Keep in mind that there are many other types of crypto attacks. The security landscape in the crypto industry is also ever-changing, given the industry's dynamic nature. Therefore, investors must deepen their knowledge, be vigilant, and apply risk mitigation when investing in crypto assets.
Pintu gives you a safe and easy platform to invest. You can invest in various crypto assets such as BTC, ETH, SOL, and others safely and easily.
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In addition to executing transactions, in the Pintu Apps, you can also learn more about crypto through various Pintu Academy articles which are updated every week! All Pintu Academy articles are made for knowledge and educational purposes, not as financial advice.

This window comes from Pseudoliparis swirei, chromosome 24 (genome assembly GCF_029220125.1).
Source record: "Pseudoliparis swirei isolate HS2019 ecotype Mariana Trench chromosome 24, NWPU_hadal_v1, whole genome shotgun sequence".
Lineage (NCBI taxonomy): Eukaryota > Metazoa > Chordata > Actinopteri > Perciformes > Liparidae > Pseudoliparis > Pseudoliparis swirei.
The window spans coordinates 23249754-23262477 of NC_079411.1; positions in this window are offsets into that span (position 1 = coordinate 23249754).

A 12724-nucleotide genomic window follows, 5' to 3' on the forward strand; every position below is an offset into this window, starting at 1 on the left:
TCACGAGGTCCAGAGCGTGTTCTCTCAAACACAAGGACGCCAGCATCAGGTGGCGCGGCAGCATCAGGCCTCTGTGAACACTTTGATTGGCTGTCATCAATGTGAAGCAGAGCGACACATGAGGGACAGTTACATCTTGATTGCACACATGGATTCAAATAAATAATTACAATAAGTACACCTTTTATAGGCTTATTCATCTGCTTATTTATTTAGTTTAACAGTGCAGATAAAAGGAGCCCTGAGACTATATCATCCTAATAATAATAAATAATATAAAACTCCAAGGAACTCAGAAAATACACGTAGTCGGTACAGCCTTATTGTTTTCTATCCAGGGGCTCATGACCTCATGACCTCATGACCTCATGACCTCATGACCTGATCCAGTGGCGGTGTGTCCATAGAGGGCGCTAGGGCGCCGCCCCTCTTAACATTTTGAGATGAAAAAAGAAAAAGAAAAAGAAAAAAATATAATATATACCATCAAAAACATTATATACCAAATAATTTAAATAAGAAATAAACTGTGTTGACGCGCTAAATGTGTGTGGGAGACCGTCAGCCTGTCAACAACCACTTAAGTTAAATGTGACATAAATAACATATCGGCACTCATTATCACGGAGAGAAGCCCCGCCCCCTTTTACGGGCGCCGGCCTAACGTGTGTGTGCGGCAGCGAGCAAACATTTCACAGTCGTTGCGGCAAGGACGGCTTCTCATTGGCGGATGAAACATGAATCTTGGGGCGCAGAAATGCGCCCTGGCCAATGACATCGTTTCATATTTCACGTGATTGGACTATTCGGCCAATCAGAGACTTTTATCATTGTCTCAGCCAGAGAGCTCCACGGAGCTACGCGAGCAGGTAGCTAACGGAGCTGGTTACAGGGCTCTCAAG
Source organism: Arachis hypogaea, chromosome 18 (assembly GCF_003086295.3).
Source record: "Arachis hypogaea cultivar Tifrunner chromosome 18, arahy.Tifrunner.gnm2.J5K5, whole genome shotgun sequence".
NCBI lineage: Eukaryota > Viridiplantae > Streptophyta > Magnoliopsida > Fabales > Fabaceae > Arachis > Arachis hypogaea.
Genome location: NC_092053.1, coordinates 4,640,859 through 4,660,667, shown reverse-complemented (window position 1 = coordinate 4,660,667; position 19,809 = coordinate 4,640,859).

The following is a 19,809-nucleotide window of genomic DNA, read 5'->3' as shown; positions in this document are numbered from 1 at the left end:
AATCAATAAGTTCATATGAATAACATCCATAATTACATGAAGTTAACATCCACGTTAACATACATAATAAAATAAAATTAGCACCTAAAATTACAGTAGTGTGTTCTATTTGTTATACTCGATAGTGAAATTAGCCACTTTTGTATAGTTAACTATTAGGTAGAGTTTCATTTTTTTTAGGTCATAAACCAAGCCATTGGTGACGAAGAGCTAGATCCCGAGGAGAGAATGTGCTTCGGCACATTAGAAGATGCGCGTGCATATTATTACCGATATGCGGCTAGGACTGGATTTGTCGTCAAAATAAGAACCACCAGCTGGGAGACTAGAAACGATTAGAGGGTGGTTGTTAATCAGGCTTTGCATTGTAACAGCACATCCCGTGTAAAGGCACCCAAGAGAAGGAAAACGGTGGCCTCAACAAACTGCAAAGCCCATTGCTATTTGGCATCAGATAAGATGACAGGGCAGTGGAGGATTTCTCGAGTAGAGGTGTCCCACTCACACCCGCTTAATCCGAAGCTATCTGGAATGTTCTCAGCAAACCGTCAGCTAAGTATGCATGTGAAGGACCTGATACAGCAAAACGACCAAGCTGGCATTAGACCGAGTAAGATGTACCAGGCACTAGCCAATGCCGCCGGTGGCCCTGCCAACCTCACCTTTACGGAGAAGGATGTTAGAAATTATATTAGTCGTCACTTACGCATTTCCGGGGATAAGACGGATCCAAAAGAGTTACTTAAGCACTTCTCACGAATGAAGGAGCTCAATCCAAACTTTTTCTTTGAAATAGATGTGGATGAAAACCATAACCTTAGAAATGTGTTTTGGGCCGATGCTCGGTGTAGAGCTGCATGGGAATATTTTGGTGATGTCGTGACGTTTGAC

Christy Bieber, 6 Tips to Avoid Crypto Scams, The Fool, accessed on 23 February 2023.
Coin Telegraph, What is a phishing attack in crypto, and how to prevent it? accessed on 23 February 2023.
Werner Vermaak, What Are Flash Loan Attacks? CoinMarketCap, accessed on 23 February 2023.
Jake Frankenfield, 51% Attack: Definition, Who Is At Risk, Example, and Cost, Investopedia, accessed on 24 February 2023.
Marko Mihajlovic, What Is a Dusting Attack? Crypto Exploit Explained, Shrimpy, accessed on 24 February 2023.
Krisztian Sandor. What Is Cryptojacking? How to Protect Yourself Against Crypto Mining Malware. Coindesk, accessed on 24 February 2023.